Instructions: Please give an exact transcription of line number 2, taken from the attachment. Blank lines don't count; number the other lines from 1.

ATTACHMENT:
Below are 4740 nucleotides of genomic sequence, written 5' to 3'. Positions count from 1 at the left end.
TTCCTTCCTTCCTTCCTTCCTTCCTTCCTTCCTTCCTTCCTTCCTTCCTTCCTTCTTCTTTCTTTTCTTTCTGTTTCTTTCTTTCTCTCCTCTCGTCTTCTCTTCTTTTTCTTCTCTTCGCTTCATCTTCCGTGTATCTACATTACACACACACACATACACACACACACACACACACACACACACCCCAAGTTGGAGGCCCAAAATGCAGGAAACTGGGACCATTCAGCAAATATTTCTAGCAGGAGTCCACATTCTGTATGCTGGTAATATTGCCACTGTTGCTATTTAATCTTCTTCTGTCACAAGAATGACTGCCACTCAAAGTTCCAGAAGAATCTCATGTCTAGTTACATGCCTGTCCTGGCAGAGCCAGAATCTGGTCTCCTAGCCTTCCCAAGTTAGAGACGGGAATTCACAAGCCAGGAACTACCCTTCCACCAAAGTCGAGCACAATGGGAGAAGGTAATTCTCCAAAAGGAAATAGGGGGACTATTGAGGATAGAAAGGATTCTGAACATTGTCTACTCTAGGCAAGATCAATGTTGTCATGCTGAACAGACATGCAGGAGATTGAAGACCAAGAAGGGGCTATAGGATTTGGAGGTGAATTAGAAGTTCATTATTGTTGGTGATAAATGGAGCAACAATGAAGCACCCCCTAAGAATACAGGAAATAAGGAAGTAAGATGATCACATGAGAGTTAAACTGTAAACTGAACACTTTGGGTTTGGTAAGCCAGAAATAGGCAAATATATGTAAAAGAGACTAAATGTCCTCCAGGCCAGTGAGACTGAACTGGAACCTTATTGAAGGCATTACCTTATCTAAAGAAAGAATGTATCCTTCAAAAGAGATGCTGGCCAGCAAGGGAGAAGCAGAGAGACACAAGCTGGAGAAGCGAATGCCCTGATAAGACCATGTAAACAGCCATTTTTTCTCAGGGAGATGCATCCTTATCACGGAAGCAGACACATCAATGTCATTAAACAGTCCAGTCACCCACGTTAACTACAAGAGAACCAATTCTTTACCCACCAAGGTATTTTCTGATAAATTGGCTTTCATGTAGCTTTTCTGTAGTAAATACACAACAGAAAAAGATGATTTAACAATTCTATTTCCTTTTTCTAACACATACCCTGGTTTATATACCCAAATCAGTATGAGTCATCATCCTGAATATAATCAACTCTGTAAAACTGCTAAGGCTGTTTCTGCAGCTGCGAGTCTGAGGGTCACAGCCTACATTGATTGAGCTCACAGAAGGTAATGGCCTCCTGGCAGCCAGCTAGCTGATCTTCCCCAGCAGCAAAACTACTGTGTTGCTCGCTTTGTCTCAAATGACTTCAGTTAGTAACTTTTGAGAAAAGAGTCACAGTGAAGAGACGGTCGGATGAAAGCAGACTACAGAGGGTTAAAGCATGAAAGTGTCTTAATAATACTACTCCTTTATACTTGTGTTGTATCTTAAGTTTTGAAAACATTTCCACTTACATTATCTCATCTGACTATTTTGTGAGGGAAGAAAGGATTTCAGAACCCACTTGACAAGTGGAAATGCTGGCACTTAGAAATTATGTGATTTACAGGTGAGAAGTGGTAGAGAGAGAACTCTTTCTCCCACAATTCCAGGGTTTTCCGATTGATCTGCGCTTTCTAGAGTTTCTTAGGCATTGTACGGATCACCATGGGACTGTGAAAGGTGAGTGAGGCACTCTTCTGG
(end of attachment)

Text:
TTCCTTCCTTCCTTCCTTCCTTCCTTCCTTCCTTCCTTCCTTCCTTCCTTCCTTCTTCTTTCTTTTCTTTCTGTTTCTTTCTTTCTCTCCTCTCGTCTTCTCTTCTTTTTCTTCTCTTCGCTTCATCTTCCGTGTATCTACATTACACACACACACATACACACACACACACACACACACACACACCCCAAGTTGGAGGCCCAAAATGCAGGAAACTGGGACCATTCAGCAAATATTTCTAGCAGGAGTCCACATTCTGTATGCTGGTAATATTGCCACTGTTGCTATTTAATCTTCTTCTGTCACAAGAATGACTGCCACTCAAAGTTCCAGAAGAATCTCATGTCTAGTTACATGCCTGTCCTGGCAGAGCCAGAATCTGGTCTCCTAGCCTTCCCAAGTTAGAGACGGGAATTCACAAGCCAGGAACTACCCTTCCACCAAAGTCGAGCACAATGGGAGAAGGTAATTCTCCAAAAGGAAATAGGGGGACTATTGAGGATAGAAAGGATTCTGAACATTGTCTACTCTAGGCAAGATCAATGTTGTCATGCTGAACAGACATGCAGGAGATTGAAGACCAAGAAGGGGCTATAGGATTTGGAGGTGAATTAGAAGTTCATTATTGTTGGTGATAAATGGAGCAACAATGAAGCACCCCCTAAGAATACAGGAAATAAGGAAGTAAGATGATCACATGAGAGTTAAACTGTAAACTGAACACTTTGGGTTTGGTAAGCCAGAAATAGGCAAATATATGTAAAAGAGACTAAATGTCCTCCAGGCCAGTGAGACTGAACTGGAACCTTATTGAAGGCATTACCTTATCTAAAGAAAGAATGTATCCTTCAAAAGAGATGCTGGCCAGCAAGGGAGAAGCAGAGAGACACAAGCTGGAGAAGCGAATGCCCTGATAAGACCATGTAAACAGCCATTTTTTCTCAGGGAGATGCATCCTTATCACGGAAGCAGACACATCAATGTCATTAAACAGTCCAGTCACCCACGTTAACTACAAGAGAACCAATTCTTTACCCACCAAGGTATTTTCTGATAAATTGGCTTTCATGTAGCTTTTCTGTAGTAAATACACAACAGAAAAAGATGATTTAACAATTCTATTTCCTTTTTCTAACACATACCCTGGTTTATATACCCAAATCAGTATGAGTCATCATCCTGAATATAATCAACTCTGTAAAACTGCTAAGGCTGTTTCTGCAGCTGCGAGTCTGAGGGTCACAGCCTACATTGATTGAGCTCACAGAAGGTAATGGCCTCCTGGCAGCCAGCTAGCTGATCTTCCCCAGCAGCAAAACTACTGTGTTGCTCGCTTTGTCTCAAATGACTTCAGTTAGTAACTTTTGAGAAAAGAGTCACAGTGAAGAGACGGTCGGATGAAAGCAGACTACAGAGGGTTAAAGCATGAAAGTGTCTTAATAATACTACTCCTTTATACTTGTGTTGTATCTTAAGTTTTGAAAACATTTCCACTTACATTATCTCATCTGACTATTTTGTGAGGGAAGAAAGGATTTCAGAACCCACTTGACAAGTGGAAATGCTGGCACTTAGAAATTATGTGATTTACAGGTGAGAAGTGGTAGAGAGAGAACTCTTTCTCCCACAATTCCAGGGTTTTCCGATTGATCTGCGCTTTCTAGAGTTTCTTAGGCATTGTACGGATCACCATGGGACTGTGAAAGGTGAGTGAGGCACTCTTCTGG